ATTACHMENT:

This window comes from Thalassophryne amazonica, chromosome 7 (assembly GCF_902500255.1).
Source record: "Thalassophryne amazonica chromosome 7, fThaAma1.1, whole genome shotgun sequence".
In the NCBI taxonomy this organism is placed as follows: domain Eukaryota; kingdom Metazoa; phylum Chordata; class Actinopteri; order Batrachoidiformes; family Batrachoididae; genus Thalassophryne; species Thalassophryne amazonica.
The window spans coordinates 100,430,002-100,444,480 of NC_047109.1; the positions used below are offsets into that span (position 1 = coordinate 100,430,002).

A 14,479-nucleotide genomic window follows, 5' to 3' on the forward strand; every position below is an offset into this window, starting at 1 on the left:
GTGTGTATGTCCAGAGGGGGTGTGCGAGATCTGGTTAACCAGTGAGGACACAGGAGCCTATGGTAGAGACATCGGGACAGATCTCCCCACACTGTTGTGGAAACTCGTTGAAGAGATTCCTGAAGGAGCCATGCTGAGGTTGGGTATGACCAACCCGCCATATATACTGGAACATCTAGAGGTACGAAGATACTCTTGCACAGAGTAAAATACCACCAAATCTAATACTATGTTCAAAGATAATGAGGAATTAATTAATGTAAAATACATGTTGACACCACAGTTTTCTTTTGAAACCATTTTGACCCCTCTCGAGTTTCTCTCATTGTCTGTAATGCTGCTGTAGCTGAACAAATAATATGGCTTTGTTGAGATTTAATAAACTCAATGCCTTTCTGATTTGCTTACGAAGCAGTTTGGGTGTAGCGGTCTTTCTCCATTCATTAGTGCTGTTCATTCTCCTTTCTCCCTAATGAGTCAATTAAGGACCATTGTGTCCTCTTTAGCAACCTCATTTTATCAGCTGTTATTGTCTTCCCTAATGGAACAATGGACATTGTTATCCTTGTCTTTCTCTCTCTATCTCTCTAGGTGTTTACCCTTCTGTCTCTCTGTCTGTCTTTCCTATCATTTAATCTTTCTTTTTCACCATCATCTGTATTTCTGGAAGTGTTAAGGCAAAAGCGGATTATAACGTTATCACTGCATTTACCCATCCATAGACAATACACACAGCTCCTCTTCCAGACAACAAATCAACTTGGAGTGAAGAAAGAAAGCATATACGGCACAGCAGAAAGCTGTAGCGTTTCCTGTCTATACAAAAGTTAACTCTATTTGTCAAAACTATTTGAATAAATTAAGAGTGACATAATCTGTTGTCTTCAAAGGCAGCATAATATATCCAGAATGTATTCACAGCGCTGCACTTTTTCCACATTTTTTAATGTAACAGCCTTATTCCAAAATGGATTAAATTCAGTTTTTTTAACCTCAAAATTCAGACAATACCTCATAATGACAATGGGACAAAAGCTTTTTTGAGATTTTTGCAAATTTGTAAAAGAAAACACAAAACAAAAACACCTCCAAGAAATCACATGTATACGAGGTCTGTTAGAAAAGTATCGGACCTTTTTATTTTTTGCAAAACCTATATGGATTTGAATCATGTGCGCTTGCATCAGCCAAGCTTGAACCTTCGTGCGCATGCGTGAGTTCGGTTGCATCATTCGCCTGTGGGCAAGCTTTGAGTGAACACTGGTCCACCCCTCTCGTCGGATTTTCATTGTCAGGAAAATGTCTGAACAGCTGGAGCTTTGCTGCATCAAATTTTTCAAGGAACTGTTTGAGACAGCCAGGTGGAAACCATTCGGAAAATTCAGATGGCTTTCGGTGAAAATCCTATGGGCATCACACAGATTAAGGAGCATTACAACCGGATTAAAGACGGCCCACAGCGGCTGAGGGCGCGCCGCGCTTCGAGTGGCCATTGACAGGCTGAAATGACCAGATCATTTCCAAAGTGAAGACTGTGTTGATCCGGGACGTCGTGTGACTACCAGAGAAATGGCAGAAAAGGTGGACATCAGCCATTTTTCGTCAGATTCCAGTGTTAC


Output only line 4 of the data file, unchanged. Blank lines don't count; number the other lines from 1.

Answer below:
The window spans coordinates 100,430,002-100,444,480 of NC_047109.1; the positions used below are offsets into that span (position 1 = coordinate 100,430,002).